How I Do It: Erector Spinae Block for Rib Fractures
May 1, 2020
This article originally appeared in the February 2018 issue of ASRA News.
Rib fractures are common in multitrauma patients and require effective analgesia to prevent respiratory complications. At the Penn State Health Milton S. Hershey Medical Center, all multitrauma patients with rib fractures are referred to the acute pain medicine service (APMS) once they have been assessed and stabilized by the trauma surgery service. APMS performs a detailed history and physical examination, focusing on location of fractures, medications, patient's current coagulation status, allergies, and other injuries, including trauma to internal abdominal organs, spine, pelvis, or limbs. APMS also evaluates history of prior surgeries or disease and mental status. An analgesic plan is formulated with the goals of optimizing respiratory function, minimizing opioid consumption, and preventing cognitive dysfunction. Therefore, the plan usually includes an interventional regional anesthesia procedure.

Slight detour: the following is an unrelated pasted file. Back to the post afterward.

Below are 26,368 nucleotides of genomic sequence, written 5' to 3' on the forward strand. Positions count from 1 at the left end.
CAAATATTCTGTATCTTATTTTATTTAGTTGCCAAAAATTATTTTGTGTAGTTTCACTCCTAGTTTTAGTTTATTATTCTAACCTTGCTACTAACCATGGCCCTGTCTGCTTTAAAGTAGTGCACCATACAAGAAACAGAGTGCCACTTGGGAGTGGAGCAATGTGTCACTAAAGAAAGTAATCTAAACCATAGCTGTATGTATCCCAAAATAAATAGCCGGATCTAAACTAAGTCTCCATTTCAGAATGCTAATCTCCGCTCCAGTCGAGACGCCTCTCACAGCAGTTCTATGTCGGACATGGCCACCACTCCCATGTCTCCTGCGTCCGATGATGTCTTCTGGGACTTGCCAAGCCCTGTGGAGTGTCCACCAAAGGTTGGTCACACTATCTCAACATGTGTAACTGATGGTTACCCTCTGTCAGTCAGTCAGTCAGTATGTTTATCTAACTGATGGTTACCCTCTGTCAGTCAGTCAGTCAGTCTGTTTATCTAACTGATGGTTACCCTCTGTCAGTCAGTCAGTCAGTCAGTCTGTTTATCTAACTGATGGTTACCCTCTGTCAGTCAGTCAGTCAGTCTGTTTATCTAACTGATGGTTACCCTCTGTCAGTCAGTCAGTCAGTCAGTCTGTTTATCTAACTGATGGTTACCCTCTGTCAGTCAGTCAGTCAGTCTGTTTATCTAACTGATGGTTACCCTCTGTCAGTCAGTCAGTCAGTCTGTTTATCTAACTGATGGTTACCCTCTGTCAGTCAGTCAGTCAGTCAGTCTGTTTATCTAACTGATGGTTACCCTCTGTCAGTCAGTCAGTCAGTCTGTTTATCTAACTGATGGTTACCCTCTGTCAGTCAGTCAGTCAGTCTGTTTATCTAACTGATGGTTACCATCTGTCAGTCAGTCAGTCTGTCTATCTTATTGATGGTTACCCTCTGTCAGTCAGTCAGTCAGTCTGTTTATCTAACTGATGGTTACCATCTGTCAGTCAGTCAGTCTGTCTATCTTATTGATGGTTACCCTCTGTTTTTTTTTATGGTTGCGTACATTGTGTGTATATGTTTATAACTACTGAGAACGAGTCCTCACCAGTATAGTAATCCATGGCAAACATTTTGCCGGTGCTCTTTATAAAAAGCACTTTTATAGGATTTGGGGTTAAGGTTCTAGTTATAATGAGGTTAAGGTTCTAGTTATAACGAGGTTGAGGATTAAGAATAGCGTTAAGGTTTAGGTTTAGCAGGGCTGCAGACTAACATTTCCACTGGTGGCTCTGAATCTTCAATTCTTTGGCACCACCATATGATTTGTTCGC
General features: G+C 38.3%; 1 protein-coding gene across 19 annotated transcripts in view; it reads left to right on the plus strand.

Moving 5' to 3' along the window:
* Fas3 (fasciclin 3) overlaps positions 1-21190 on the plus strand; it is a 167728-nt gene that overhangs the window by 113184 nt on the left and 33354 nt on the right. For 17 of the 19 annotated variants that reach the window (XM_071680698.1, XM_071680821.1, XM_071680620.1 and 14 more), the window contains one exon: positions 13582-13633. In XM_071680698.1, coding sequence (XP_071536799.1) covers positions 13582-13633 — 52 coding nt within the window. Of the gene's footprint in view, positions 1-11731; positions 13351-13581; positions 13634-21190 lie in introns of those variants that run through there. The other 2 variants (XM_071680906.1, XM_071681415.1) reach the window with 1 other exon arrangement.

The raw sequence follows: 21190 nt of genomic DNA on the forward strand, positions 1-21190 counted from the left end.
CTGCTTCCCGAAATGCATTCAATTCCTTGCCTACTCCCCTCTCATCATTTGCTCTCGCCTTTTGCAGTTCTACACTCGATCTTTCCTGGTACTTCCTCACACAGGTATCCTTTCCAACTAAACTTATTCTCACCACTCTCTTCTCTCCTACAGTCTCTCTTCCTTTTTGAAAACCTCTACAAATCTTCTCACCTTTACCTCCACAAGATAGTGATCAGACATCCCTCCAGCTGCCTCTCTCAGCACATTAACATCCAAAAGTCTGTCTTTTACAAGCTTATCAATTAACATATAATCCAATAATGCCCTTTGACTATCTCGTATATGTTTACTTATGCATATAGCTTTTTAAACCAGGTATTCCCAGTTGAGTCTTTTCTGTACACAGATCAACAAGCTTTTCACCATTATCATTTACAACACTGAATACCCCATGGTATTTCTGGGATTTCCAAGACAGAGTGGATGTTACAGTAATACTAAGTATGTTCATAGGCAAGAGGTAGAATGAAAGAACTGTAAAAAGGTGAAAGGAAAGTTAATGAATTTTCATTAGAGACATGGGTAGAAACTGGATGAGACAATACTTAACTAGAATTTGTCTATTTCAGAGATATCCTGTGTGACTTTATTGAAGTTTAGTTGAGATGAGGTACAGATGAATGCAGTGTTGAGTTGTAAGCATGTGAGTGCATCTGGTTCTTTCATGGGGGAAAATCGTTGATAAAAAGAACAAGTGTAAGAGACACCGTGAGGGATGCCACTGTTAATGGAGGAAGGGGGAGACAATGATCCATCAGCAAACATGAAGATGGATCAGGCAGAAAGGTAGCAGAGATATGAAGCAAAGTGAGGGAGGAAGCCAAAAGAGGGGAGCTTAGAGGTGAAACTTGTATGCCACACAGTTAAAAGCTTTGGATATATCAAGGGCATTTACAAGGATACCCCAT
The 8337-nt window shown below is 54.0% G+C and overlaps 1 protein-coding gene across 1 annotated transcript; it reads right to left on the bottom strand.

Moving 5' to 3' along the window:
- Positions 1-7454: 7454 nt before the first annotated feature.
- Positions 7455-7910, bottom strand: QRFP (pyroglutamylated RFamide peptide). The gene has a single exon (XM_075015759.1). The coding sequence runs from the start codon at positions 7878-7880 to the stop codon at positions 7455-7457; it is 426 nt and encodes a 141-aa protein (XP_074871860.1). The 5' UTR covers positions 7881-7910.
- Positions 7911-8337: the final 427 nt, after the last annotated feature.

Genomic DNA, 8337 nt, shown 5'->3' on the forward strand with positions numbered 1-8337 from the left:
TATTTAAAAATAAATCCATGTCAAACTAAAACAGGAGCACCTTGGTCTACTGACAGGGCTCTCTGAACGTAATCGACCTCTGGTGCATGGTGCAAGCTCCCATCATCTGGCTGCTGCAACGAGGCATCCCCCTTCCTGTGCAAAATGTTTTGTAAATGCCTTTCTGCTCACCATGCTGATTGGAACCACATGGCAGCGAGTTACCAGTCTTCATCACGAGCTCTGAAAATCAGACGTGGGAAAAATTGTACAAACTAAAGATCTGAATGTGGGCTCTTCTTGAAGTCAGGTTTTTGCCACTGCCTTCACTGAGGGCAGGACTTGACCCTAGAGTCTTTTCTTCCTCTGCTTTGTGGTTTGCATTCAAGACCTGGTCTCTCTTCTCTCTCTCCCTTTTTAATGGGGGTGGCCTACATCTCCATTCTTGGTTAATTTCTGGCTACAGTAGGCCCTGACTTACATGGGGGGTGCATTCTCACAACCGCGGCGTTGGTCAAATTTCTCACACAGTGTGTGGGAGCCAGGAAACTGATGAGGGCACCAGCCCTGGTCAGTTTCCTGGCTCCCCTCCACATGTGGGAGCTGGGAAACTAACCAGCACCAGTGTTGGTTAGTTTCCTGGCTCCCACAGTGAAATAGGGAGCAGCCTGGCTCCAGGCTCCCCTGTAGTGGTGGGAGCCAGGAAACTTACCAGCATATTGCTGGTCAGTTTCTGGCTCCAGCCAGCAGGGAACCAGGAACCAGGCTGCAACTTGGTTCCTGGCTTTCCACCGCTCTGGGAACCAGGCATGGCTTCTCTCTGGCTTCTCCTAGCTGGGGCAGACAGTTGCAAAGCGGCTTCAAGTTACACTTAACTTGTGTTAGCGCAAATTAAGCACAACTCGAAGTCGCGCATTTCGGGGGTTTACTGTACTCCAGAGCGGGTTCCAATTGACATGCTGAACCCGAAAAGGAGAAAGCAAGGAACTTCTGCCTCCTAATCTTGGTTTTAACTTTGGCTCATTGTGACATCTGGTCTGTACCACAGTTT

The erector spinae plane (ESP) block was described in 2016 as a novel regional anesthetic technique for acute and chronic thoracic pain.
Until recently, APMS performed mainly thoracic epidural, thoracic paravertebral, and intercostal blocks to provide rib fracture analgesia.[1-2] In general, patients with one to two rib fractures were considered for intercostal blocks, whereas patients with three or more rib fractures were considered for thoracic epidural or paravertebral blocks. However, the latter two techniques are not always feasible because of various factors, including pre-existing anticoagulation or antiplatelet therapy, hemodynamic instability, or other associated injuries (eg, vertebral fractures).